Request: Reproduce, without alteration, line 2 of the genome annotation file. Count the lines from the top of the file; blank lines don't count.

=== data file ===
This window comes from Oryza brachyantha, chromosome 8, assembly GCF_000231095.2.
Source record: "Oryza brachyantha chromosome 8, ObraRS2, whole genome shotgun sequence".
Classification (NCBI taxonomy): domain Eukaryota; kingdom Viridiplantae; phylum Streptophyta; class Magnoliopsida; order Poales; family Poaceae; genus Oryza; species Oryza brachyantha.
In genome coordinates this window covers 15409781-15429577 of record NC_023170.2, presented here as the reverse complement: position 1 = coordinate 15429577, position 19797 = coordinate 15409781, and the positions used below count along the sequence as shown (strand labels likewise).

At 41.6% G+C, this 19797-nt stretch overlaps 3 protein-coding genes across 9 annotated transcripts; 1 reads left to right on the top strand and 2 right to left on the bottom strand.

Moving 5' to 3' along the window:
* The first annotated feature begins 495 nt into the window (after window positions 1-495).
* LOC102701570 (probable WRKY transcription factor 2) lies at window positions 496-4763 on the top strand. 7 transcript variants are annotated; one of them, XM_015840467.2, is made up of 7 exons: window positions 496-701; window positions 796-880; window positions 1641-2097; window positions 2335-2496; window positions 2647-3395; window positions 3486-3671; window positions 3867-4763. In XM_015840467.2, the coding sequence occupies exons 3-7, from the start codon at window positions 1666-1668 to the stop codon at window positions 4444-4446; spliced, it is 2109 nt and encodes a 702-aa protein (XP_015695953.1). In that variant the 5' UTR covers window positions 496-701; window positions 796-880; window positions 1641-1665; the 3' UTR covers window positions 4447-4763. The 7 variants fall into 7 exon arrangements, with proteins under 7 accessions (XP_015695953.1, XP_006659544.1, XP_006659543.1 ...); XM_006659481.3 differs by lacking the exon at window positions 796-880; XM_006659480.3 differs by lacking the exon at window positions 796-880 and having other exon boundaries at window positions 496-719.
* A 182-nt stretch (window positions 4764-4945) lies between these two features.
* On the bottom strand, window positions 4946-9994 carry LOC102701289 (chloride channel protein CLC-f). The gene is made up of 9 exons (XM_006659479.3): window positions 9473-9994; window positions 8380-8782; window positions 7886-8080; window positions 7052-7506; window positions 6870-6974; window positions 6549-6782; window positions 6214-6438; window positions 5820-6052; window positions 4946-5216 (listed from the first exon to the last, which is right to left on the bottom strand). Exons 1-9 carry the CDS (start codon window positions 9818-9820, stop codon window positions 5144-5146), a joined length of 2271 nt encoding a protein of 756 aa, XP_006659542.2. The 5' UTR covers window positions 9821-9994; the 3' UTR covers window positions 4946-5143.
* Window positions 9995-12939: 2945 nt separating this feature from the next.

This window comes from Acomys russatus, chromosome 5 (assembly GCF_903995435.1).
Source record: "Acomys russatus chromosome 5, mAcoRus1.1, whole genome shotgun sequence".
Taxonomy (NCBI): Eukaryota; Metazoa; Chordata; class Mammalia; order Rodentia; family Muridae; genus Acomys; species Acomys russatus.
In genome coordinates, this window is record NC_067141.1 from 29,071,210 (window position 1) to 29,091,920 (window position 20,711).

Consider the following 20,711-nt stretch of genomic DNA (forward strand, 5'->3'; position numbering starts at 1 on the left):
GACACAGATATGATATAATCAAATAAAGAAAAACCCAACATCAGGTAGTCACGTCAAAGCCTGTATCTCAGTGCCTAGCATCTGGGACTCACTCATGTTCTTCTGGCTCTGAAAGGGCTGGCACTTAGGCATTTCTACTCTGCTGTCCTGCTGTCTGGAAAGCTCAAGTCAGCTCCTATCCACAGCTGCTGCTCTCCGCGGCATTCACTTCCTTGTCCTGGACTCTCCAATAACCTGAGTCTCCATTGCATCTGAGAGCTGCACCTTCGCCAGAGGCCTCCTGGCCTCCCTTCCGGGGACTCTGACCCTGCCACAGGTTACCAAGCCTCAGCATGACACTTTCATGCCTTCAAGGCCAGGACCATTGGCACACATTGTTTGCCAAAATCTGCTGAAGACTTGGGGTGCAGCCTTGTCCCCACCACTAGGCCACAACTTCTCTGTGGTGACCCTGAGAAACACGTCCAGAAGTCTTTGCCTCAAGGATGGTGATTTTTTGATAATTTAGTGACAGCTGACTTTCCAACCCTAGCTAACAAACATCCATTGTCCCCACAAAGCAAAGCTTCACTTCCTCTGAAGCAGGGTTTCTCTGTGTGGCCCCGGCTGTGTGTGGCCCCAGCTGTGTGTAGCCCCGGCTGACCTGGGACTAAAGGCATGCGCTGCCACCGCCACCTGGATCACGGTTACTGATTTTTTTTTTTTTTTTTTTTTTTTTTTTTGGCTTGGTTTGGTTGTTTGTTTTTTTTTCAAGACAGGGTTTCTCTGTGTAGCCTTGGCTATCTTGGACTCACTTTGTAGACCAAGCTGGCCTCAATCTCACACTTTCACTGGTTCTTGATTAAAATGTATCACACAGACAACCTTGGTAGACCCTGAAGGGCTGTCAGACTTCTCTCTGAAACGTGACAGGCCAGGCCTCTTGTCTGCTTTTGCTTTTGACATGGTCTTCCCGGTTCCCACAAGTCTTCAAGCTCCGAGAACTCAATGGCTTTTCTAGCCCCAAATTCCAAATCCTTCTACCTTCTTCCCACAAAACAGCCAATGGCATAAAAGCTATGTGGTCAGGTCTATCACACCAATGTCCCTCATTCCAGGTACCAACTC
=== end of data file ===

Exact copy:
Source record: "Oryza brachyantha chromosome 8, ObraRS2, whole genome shotgun sequence".